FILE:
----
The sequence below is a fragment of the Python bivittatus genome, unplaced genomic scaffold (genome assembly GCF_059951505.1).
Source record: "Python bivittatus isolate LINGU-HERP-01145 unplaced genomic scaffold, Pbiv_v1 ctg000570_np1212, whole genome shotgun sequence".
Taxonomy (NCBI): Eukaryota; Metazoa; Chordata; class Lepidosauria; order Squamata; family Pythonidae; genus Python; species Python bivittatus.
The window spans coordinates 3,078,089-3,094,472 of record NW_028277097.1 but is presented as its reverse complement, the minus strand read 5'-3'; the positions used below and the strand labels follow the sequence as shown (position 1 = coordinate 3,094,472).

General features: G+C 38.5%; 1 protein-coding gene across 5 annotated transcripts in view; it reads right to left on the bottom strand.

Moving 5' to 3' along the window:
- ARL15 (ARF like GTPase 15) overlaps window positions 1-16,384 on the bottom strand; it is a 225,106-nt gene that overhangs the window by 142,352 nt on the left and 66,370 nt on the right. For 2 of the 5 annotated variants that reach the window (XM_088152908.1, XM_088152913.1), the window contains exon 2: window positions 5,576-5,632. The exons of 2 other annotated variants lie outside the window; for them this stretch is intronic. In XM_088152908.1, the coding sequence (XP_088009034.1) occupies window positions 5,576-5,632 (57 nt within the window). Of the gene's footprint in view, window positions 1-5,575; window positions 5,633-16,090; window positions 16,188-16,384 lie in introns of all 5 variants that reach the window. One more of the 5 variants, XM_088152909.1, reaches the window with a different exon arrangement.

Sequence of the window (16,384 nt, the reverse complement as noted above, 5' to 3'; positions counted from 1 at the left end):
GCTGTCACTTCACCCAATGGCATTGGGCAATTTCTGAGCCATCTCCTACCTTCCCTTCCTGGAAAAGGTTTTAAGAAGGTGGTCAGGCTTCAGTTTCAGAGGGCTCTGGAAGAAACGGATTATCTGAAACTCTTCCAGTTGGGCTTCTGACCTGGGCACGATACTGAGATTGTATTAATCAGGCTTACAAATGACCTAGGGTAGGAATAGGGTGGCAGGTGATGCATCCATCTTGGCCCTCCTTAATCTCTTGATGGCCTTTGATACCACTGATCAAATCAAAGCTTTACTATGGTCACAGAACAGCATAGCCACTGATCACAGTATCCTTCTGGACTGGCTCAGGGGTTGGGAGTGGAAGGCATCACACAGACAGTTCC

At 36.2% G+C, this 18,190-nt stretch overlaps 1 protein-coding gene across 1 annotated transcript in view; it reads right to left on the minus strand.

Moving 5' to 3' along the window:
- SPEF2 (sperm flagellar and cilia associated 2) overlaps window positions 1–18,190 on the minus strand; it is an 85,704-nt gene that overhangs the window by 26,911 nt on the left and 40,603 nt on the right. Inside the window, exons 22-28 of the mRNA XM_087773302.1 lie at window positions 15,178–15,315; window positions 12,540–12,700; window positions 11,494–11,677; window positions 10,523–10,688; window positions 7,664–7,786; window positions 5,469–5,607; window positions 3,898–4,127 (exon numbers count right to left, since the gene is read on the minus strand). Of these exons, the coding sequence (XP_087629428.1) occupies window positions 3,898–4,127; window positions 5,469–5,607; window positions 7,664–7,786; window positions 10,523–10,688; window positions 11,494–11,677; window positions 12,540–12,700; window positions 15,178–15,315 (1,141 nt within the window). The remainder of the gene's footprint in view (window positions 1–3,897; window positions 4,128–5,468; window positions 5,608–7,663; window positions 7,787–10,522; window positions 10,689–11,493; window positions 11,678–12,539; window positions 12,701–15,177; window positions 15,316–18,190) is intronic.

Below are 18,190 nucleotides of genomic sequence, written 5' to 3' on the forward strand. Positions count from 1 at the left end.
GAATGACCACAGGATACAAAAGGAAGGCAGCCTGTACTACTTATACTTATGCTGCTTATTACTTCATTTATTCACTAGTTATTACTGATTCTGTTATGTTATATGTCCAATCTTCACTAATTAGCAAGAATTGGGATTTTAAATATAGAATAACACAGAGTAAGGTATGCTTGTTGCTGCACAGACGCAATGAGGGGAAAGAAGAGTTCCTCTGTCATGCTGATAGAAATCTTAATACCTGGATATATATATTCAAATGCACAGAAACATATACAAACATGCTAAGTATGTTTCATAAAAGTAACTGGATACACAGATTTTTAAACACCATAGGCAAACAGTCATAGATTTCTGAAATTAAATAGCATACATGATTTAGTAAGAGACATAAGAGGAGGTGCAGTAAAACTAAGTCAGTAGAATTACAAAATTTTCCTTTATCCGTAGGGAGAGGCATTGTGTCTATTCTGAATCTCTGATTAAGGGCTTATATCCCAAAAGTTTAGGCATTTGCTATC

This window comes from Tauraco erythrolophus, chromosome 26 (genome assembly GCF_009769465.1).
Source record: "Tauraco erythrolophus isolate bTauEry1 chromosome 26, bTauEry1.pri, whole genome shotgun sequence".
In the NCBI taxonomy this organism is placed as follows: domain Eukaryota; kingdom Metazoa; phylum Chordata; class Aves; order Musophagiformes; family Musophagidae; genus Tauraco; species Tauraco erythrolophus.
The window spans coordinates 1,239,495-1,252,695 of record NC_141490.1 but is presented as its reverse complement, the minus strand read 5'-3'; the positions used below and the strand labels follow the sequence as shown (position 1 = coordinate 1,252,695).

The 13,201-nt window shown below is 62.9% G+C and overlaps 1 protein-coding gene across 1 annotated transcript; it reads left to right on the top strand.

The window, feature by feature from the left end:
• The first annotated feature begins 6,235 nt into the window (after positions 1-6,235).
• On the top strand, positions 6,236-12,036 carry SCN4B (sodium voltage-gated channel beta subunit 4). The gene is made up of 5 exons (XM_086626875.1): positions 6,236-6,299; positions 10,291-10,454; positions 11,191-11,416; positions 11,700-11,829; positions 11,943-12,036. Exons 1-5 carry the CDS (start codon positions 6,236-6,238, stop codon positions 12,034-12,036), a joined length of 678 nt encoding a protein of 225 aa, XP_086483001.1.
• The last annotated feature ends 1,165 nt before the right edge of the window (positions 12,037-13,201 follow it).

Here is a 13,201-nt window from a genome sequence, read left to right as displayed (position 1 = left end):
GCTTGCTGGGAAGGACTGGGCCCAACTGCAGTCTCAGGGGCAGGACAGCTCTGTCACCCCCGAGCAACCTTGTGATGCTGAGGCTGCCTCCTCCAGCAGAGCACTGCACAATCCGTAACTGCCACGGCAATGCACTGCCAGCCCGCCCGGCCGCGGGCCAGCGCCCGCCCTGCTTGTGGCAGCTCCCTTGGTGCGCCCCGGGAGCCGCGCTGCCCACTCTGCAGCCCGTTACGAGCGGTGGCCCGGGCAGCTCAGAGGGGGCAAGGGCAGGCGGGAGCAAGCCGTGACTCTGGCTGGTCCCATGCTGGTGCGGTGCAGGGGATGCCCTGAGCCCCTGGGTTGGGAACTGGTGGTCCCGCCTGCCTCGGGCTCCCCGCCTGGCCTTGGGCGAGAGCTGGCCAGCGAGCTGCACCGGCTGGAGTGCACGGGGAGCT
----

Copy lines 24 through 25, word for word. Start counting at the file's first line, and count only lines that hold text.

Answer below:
Here is a 13,201-nt window from a genome sequence, read left to right as displayed (position 1 = left end):
GCTTGCTGGGAAGGACTGGGCCCAACTGCAGTCTCAGGGGCAGGACAGCTCTGTCACCCCCGAGCAACCTTGTGATGCTGAGGCTGCCTCCTCCAGCAGAGCACTGCACAATCCGTAACTGCCACGGCAATGCACTGCCAGCCCGCCCGGCCGCGGGCCAGCGCCCGCCCTGCTTGTGGCAGCTCCCTTGGTGCGCCCCGGGAGCCGCGCTGCCCACTCTGCAGCCCGTTACGAGCGGTGGCCCGGGCAGCTCAGAGGGGGCAAGGGCAGGCGGGAGCAAGCCGTGACTCTGGCTGGTCCCATGCTGGTGCGGTGCAGGGGATGCCCTGAGCCCCTGGGTTGGGAACTGGTGGTCCCGCCTGCCTCGGGCTCCCCGCCTGGCCTTGGGCGAGAGCTGGCCAGCGAGCTGCACCGGCTGGAGTGCACGGGGAGCT